Reviewed by Molly Martin
by Carole McDonnell
Aug 2007, Paperback: 248 pages, ISBN-13: 978-0809557790
Carole McDonnell’s Wind Follower pulls The Reader right into the storyline from the opening scene when Loic talks about Kirka died. Kirka’s shaman father fetched Kirka before the elders at the Spirit Shrine, the sacrificial mound called Skull Place by the clan. Kirka was bound, the skin of his face had already been thrashed away, he was sobbing, begging and crying out for compassion. Focusing on Loic tyu Taer and Satha tya Monua a married couple from dissimilar tribes, Wind Follower represents a multiplicity of key tribes discovered in the account. Tribes are removed both by race and skin color.
Tribal groups consist of white skinned, light skinned and dark-skinned clans. Likewise, it is not just skin color which sets the numerous groups away from each other. Each tribe or clan is engrossed by its own group of fairly inflexible and ironclad, shared ideals, principals and ethics in addition to uniqueness, societal norms and even physical presence outside light or dark skin tones. One group indicates an Asian influence, while another gives the impression as more traditional African, while a third conveys the sense it is a balance of more than a single racial group. Additionally there is a mystical band created of a range of persons who interact with the native peoples in dissimilar manner; some helpfully, some evidently with no distinction as well as some not entirely noble.
McDonnell draws upon her extensive investigation into early African tribal practices in order to better set down a representation of the rituals, mores and qualities of the assorted parties in order to portray a representative clash of societies where social traditions and customs are absolute law. Wherein to unsettle a cultural more might well lead to demise of the individual, or even to conflict and outright battle among the groups.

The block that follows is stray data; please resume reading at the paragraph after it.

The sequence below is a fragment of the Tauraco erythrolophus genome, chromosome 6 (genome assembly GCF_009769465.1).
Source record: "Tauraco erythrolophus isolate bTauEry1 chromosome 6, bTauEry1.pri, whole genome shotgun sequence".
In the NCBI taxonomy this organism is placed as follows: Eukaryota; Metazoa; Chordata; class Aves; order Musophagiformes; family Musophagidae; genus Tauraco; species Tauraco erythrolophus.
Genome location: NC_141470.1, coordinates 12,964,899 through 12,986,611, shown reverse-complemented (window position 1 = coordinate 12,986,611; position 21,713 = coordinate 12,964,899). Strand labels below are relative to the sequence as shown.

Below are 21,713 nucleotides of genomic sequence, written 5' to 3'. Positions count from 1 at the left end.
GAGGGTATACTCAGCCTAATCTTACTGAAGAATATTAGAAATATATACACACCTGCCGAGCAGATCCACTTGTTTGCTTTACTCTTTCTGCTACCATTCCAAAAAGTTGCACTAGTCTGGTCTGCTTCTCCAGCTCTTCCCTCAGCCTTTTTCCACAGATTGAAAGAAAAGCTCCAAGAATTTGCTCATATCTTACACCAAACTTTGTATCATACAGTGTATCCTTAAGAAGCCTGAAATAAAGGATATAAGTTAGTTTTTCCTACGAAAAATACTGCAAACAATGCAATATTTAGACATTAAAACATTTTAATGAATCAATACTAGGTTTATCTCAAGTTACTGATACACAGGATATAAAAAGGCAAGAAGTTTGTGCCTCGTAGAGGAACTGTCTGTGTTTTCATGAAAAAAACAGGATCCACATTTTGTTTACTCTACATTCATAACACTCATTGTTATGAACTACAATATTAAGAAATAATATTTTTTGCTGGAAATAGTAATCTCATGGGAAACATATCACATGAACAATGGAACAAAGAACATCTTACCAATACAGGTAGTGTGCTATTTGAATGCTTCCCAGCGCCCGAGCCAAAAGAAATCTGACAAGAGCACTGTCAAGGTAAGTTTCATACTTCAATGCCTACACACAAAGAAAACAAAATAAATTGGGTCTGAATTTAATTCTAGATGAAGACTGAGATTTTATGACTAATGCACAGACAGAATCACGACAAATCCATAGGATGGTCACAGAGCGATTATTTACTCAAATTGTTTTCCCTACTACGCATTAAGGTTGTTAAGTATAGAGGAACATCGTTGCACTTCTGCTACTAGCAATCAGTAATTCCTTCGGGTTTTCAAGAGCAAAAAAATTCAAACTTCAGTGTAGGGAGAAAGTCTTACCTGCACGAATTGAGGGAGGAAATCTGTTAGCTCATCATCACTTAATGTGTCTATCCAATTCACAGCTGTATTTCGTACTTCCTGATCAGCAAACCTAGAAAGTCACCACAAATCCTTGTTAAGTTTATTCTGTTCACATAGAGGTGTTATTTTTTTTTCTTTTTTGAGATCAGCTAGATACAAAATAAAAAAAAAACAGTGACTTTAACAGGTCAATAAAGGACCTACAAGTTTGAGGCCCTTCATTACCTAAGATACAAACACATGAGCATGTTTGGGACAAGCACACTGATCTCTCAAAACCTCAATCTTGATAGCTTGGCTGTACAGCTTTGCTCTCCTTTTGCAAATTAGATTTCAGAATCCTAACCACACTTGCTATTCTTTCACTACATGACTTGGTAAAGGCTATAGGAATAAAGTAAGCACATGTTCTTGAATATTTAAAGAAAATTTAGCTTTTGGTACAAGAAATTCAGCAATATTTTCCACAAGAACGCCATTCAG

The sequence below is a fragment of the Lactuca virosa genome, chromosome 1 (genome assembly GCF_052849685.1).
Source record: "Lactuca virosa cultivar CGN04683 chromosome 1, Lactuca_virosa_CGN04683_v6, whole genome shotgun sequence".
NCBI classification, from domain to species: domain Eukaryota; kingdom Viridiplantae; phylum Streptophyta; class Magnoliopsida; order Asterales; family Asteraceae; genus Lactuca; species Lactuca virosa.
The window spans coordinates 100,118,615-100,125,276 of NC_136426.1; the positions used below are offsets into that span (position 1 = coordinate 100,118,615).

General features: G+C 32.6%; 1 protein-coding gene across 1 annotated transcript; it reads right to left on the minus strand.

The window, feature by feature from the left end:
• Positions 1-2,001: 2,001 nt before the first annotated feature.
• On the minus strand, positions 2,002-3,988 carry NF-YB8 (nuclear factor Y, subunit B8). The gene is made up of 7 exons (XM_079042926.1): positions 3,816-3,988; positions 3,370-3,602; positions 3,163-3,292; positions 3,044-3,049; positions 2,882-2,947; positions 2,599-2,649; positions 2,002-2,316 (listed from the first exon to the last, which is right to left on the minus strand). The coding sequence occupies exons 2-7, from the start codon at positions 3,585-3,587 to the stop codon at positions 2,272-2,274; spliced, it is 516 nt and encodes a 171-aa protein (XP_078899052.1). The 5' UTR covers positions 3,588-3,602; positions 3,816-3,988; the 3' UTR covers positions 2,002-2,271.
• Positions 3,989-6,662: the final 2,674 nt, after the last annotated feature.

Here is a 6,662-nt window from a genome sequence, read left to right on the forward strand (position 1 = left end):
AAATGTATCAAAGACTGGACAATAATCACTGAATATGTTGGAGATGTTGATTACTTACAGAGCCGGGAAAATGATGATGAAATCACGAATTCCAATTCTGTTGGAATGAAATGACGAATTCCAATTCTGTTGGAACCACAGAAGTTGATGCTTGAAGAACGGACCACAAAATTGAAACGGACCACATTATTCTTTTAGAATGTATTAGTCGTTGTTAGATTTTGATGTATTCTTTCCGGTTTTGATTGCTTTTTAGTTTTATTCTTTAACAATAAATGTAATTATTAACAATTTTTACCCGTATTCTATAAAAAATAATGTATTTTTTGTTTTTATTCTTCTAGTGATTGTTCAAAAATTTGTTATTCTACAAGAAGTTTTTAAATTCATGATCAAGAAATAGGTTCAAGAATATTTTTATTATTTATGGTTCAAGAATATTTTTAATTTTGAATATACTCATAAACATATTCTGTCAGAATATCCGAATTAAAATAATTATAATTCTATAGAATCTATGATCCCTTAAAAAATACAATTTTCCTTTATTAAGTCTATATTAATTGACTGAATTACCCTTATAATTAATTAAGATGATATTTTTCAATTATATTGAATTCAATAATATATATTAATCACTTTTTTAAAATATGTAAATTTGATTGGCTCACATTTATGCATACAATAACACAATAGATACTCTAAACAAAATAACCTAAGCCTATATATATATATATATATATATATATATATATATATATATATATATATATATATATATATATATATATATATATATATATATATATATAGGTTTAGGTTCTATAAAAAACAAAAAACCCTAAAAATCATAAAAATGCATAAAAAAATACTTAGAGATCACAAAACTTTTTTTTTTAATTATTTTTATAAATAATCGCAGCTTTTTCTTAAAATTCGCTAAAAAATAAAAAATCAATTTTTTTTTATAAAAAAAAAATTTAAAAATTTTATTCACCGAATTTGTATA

Wind Follower is an explanation of earliest African people, their values and their customs, ethos and way of life in which the belief of forebears and spirit reverence are interwoven with a credible Christian message. McDonnell does not shy from matters relating to sacred belief, traditional group or of race. The locale of the account offered in the form of fantasy, serves to cause the anecdote to be even more out of the routine.
First person accounts can be complicated to produce with steadfastness. Not only does McDonnell utilize first person as her method for getting this narrative recorded, McDonnell competently interweaves the individual stories of the duo of main characters: Loic and Satha, and manages to use first person effectively twice. Loic and Satha each re-count their own part of the saga. That McDonnell is a clever author and master storyteller is unmistakable as she adroitly manages to give each character their own distinctive voice.
The various ethnicities, backgrounds and personalities as represented by McDonnell are plausible and convincing. Wind Follower’s setting is believable, and moving. The book offers varied cultures, with all their nuances of qualities and distinctiveness in a believable and gripping read. The work may bring the reader to a larger, perhaps deeper understanding regarding social sanctions, social mores and status of taboo without appearing preachy or causing the reader to feel overawed in the intricacies. Wind Follower is a good read, suitable for the young adult book list, public library, sociology class and mature readers.